Just over a month after announcing he was running for Congress, prominent country songwriter Lee Thomas Miller has ended his campaign.

Miller announced he was running for Congress in November, seeking election to represent Tennessee in the District 7 House seat that U.S. Rep. Marsha Blackburn has held for nearly two decades. Blackburn is vacating the seat to run for the Senate.

Miller pointed to his status as a political outsider and the fact that he is a Williamson County resident as two strategic advantages for his candidacy. The seventh district includes the affluent rural area outside of Nashville, which is home to a number of prominent musicians, songwriters and music business executives.

In a statement Monday (Dec. 18), Miller said the compromises inherent in the process have made it clear that running wasn't the right decision for him.

"My amazing wife endorsed this massive challenge under the one condition: that I run as myself without becoming somebody I am not," he states (quote via the Tennessean).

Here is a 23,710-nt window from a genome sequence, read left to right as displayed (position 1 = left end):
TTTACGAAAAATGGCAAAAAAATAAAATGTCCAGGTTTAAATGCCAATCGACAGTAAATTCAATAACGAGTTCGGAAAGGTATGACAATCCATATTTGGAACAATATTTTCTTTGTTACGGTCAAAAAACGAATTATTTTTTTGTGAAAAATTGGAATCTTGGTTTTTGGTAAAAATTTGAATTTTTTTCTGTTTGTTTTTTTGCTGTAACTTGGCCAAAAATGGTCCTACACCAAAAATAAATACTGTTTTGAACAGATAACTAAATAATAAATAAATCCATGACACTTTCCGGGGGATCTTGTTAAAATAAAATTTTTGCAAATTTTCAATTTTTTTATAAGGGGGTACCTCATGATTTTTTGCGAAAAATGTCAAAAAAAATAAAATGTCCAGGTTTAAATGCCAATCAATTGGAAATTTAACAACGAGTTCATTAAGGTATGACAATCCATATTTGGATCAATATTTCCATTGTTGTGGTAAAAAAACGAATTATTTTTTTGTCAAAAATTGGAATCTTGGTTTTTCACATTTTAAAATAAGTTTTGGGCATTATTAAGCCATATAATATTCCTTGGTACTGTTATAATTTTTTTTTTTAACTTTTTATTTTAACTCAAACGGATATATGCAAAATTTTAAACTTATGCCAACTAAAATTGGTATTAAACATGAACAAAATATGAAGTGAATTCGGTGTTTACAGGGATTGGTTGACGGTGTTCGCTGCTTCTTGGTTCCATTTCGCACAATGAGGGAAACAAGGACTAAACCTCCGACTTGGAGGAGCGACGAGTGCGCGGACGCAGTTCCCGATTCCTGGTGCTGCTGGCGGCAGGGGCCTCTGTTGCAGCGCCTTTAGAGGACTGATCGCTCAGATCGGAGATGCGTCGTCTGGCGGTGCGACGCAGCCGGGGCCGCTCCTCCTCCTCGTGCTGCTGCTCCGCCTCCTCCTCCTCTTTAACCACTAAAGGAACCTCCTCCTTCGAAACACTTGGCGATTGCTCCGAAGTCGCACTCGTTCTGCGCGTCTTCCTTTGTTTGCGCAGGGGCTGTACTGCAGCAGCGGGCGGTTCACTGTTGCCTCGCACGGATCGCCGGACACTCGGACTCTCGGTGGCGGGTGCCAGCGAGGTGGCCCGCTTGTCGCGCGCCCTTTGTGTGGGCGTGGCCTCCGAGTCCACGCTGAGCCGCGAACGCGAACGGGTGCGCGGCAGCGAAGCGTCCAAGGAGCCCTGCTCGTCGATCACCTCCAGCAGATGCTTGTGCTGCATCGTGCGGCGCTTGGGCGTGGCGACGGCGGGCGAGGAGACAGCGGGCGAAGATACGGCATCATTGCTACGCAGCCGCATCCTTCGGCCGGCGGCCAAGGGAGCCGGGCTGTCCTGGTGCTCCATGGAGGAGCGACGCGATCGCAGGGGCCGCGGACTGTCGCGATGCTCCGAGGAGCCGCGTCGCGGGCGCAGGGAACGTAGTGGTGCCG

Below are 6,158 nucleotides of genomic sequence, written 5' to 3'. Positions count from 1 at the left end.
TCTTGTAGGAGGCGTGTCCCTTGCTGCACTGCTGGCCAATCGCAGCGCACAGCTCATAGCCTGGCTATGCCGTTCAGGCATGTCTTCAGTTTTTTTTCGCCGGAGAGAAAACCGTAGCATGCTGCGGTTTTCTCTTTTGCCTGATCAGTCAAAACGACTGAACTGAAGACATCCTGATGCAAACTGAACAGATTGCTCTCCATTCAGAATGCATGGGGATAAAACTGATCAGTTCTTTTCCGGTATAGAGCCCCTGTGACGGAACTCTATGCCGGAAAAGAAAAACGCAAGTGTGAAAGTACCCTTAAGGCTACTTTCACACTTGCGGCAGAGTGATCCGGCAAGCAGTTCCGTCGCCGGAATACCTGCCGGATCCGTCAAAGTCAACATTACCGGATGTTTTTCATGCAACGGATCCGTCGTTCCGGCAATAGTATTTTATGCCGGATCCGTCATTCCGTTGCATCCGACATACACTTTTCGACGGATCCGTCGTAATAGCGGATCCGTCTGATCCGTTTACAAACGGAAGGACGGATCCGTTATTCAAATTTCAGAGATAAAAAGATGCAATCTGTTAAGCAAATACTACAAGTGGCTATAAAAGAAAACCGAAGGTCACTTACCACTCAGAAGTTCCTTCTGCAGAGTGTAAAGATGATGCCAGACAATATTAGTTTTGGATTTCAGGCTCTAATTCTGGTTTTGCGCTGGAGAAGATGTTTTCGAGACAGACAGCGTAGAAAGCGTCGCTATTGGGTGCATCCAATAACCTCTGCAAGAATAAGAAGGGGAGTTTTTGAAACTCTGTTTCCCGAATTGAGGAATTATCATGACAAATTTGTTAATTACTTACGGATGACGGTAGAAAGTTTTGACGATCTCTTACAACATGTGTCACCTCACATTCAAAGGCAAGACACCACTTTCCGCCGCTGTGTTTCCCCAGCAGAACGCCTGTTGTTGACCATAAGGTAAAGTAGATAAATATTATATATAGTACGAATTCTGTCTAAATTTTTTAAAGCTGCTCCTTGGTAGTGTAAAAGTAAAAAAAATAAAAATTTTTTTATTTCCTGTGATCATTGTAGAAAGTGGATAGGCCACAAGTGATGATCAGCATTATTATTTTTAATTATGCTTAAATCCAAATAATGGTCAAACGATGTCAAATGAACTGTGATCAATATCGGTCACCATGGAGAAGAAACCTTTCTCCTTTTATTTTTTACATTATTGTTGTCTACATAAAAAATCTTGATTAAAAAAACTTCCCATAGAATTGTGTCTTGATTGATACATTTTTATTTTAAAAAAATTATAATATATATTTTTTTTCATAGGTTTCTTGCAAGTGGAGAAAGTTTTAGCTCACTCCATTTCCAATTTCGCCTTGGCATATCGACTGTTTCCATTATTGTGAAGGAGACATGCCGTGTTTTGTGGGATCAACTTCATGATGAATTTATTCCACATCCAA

"These are complicated times with complicated and emotional issues. These issues affect real people’s lives. Washington has forgotten this. I looked forward to this race and the opportunity to change things that I think are broken," he adds. "But as a husband and father it quickly became obvious that this campaign would require me to compromise far more of myself than I would ever be willing."

Miller's songwriting resume includes the No. 1 hits "The Impossible" for Joe Nichols, "The World", "I'm Still a Guy" and "Perfect Storm" for Brad Paisley, "You're Gonna Miss This" for Trace AdkinsTerri Clark's "I Just Wanna Be Mad" and Tim McGraw's "Southern Girl." "You're Gonna Miss This," "The Impossible" and Jamey Johnson's "In Color" were also nominated for Best Country Song in the Grammy Awards.

He recently left his position as President of the Nashville Songwriters Association International, and Miller says he still has "the same desire to protect faith, family and freedom that I have always had. I will also go back to using my voice and experience to defend the American songwriter."

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